The Barn Project
With the Barn Project I am blending sunlight, nocturnal suburban glow, and electric light sources through scrims, frames and numerous apertures/leaks —rotting gaps, separations, knotholes, doors, and windows--of a two-stall horse barn situated on what was once part of a larger walnut grove in the oldest part of suburban Northridge in the San Fernando Valley. Presently, citrus trees (predominantly oranges) and a handful of others (walnuts, palms and a maple) surround this rustic structure at the southwest corner of our one-acre lot--a property that’s been with Jennifer’s family since 1947. In 1954, her grandparents raised this very barn as my mother-in-law’s eleven-year-old footprints indicate in what was once the tack room floor.
For the past fifty-seven years or so, natural conditions and human involvement have shaped the history of this site. A relentless valley climate—copious sunshine; desert heat/aridity; Santa Ana winds; deluging rains; occasional floods and earthquakes—all have played significant roles in the barn’s superficial and structural demise. These events can be traced through fading/peeling red paint, rusting nails, rotting boards, separating knots/seams, and shifting angles. Additional marks/artifacts remain from its previous list of occupants—horses, chickens, rabbits, rodents, wasps, hornets, spiders and termites of which many of the latter still thrive. It is in just such a “sub-rural” context (stable, coop, shed, and now studio) that I continue to explore art and architectural relationships through light and material interventions.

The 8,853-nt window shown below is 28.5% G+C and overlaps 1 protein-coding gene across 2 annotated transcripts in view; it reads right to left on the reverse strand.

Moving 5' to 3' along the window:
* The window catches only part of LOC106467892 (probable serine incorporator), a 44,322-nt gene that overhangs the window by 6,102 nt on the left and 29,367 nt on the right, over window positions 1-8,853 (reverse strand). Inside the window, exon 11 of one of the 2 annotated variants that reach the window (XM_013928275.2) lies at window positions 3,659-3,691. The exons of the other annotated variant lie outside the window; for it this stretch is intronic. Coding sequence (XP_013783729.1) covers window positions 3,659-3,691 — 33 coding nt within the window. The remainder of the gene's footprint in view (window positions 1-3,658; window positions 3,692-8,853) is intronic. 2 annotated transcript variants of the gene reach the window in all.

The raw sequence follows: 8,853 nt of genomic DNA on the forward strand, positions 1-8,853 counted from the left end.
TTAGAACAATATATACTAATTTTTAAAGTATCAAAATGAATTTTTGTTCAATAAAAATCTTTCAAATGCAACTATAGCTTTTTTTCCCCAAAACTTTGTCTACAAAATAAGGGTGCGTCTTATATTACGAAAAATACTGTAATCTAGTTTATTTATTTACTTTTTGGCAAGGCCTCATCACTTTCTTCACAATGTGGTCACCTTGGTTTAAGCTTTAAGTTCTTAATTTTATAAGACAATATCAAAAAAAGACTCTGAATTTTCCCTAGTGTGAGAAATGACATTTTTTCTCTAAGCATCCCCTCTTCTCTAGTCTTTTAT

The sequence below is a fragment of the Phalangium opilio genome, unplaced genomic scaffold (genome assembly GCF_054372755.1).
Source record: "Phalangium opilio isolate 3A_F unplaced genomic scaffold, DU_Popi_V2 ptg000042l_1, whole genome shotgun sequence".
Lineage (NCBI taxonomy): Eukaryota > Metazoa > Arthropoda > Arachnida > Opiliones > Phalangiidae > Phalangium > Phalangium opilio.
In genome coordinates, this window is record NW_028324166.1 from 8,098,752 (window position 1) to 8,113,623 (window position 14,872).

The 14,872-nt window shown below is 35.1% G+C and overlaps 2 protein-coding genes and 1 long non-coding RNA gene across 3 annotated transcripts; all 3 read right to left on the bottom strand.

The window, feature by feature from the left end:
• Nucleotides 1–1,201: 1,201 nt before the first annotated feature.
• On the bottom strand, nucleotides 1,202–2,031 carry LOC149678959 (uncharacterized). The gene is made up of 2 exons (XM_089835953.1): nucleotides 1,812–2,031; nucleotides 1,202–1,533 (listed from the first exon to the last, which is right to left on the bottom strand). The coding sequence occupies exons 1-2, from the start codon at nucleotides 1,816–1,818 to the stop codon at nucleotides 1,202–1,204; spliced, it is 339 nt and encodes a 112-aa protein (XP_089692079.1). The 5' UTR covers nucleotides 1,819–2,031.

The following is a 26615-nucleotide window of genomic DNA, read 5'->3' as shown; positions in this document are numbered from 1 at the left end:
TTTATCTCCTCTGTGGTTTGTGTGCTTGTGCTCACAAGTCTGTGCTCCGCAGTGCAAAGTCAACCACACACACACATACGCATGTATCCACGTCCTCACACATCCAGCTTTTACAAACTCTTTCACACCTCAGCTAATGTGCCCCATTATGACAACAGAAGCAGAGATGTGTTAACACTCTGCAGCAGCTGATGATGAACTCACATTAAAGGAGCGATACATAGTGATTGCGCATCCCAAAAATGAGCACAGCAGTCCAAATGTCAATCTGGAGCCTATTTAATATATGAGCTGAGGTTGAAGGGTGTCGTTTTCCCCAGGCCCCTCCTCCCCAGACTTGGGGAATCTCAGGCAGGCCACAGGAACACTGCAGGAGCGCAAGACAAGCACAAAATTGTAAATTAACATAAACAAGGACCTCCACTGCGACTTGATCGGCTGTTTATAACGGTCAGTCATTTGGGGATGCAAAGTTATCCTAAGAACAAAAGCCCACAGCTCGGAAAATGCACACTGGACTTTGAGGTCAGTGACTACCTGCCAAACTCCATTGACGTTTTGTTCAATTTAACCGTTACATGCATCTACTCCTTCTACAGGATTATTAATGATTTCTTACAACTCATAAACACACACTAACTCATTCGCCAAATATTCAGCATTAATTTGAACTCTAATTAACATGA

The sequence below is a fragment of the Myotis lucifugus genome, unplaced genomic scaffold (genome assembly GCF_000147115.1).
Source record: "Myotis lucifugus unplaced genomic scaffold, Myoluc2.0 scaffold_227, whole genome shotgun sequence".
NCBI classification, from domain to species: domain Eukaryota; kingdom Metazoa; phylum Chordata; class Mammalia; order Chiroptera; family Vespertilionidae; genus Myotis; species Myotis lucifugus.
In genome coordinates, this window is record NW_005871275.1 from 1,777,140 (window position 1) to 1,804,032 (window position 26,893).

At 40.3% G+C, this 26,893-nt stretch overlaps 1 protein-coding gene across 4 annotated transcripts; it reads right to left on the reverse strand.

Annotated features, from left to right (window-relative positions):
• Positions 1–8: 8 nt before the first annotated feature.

In early 2010, not sure whether to raze or raise such a dilapidated structure, I began to slowly excavate the site. I removed massive accumulations of stored “stuff” from inside, ripped out wallboards, dug out yards of dirt from the compacted floors, and patched certain sections with painted white boards backed with reflective Mylar. Around the perimeter, I cleared and sorted piles of hard and soft materials for future repurposing. I subsequently constructed two porticos for storing some of those items. While often a process of uncertainty, I have always been sure of my interest in the barn’s ruinous, ephemeral beauty—fading colors and rotting materials—as well as its resonance with similar, rural structures of my southern Wisconsin childhood. Much less important than any autobiographical details, however, is the way in which light permeates such a structure--how it intersects specific materials in order to heighten variable, temporal rhythms through color and shadow as much as how light emerges complicit in its demise.
Lately the improved “flow ” of its spaces and a reduction of literal/figurative burdens has led me to feel like I’m providing comfort measures for the nearly departed, especially when, for example, the interior gets flooded by volumes of rainwater. When doubts subside, however, it’s a place to contemplate the ongoing collision of histories: artistic, architectural, social, geological et al.
It has been my intent to maintain the overall character of this barn in order to appreciate its qualities “as-is”, to reuse it for my own inquiries as well as to eventually invite others to interpret this place with some notion of collaboration in mind. And so it is in such a spirit that I welcome guests to celebrate passing phases—placeholders--of a work in process.